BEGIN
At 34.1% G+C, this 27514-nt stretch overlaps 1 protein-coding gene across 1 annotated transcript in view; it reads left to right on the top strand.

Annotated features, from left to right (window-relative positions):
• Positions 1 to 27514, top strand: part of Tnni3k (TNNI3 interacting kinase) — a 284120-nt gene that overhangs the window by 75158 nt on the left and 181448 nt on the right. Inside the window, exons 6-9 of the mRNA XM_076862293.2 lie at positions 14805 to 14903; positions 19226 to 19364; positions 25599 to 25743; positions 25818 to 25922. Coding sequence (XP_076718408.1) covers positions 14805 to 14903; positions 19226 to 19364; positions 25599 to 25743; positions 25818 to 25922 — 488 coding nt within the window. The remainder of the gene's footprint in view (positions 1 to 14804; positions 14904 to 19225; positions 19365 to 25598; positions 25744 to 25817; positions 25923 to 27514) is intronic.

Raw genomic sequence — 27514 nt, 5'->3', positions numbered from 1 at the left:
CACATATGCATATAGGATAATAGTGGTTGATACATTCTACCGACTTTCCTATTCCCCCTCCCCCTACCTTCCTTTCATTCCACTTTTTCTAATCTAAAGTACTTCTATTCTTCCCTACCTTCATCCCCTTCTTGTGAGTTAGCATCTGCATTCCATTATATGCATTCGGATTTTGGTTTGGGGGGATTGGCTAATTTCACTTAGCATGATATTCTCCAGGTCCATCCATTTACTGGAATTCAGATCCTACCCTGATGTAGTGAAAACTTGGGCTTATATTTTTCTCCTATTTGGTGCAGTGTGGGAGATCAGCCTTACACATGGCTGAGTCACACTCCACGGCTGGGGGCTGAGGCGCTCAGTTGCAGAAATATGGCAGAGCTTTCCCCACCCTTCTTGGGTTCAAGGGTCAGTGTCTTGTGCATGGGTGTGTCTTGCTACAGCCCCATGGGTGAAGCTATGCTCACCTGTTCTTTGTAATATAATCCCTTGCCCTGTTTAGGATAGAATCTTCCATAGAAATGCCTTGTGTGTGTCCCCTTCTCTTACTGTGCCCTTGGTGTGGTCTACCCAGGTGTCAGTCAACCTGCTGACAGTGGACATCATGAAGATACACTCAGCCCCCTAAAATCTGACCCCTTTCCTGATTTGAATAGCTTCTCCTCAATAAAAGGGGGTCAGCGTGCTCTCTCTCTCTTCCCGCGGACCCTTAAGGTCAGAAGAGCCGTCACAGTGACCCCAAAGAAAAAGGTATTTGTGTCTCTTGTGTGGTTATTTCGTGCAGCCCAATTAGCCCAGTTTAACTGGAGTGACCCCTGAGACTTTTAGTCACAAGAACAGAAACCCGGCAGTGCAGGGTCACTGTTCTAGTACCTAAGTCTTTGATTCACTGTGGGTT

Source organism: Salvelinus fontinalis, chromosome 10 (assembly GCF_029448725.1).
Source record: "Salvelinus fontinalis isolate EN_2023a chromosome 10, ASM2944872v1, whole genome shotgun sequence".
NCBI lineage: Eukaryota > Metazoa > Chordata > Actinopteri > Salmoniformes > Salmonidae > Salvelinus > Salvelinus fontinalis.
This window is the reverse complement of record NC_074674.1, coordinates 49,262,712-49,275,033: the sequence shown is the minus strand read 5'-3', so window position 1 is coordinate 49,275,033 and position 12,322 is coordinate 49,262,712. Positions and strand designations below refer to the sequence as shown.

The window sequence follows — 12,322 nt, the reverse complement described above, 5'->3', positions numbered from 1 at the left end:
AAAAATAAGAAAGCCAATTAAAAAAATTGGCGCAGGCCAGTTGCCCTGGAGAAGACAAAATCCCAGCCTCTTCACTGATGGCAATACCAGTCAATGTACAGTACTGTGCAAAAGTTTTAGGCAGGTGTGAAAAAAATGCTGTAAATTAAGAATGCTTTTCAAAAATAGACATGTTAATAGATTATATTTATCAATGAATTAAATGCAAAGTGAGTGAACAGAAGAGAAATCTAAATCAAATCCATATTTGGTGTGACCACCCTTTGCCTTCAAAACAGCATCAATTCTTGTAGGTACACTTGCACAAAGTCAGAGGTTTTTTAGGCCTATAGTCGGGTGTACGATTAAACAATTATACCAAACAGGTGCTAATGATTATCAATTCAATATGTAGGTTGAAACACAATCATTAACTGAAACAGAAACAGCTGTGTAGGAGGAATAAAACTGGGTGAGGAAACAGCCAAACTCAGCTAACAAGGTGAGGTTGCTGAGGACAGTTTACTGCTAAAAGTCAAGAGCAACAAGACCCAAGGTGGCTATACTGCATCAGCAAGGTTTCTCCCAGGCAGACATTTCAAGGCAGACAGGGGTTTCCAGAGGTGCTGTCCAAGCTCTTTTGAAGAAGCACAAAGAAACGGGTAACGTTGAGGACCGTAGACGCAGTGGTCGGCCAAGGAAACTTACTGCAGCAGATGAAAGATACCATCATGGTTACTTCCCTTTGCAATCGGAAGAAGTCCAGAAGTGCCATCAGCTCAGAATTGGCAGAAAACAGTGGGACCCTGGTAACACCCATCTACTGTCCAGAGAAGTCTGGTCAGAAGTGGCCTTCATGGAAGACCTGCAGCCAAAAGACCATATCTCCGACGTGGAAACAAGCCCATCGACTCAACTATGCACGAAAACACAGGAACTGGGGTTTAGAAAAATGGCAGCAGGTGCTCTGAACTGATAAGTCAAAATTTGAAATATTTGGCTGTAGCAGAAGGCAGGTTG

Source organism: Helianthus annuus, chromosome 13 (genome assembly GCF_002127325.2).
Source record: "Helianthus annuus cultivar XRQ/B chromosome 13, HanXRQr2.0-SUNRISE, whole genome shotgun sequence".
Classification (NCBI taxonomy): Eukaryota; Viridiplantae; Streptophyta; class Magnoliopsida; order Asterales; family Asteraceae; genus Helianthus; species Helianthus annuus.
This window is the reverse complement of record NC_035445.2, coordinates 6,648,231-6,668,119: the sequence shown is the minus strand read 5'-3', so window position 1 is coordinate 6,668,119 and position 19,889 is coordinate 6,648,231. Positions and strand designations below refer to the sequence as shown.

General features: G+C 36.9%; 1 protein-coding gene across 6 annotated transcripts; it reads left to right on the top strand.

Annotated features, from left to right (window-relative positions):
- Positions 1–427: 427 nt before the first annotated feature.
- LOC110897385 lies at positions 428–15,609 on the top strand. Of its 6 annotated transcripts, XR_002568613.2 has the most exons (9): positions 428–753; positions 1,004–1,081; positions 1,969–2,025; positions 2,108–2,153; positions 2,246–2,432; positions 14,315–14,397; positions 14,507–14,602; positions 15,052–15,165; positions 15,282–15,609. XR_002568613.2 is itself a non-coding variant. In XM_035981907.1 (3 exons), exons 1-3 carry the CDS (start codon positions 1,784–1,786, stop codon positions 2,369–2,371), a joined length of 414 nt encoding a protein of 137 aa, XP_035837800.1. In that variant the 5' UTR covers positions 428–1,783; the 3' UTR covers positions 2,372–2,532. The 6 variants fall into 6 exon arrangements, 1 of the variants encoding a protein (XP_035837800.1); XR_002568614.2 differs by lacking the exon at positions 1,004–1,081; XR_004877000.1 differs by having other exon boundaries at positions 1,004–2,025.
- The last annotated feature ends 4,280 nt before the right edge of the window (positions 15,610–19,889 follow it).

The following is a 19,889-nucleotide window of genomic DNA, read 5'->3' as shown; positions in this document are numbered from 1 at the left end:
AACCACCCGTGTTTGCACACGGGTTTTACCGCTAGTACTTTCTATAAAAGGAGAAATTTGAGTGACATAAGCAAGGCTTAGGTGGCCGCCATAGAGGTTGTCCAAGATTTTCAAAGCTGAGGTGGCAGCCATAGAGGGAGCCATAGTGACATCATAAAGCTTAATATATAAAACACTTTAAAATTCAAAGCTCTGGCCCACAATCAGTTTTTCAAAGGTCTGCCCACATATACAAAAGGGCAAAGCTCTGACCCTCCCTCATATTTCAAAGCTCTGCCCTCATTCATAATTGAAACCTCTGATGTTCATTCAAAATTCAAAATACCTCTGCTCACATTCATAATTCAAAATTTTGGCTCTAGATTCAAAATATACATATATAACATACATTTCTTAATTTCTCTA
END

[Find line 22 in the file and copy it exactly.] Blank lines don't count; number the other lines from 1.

AACCACCCGTGTTTGCACACGGGTTTTACCGCTAGTACTTTCTATAAAAGGAGAAATTTGAGTGACATAAGCAAGGCTTAGGTGGCCGCCATAGAGGTTGTCCAAGATTTTCAAAGCTGAGGTGGCAGCCATAGAGGGAGCCATAGTGACATCATAAAGCTTAATATATAAAACACTTTAAAATTCAAAGCTCTGGCCCACAATCAGTTTTTCAAAGGTCTGCCCACATATACAAAAGGGCAAAGCTCTGACCCTCCCTCATATTTCAAAGCTCTGCCCTCATTCATAATTGAAACCTCTGATGTTCATTCAAAATTCAAAATACCTCTGCTCACATTCATAATTCAAAATTTTGGCTCTAGATTCAAAATATACATATATAACATACATTTCTTAATTTCTCTA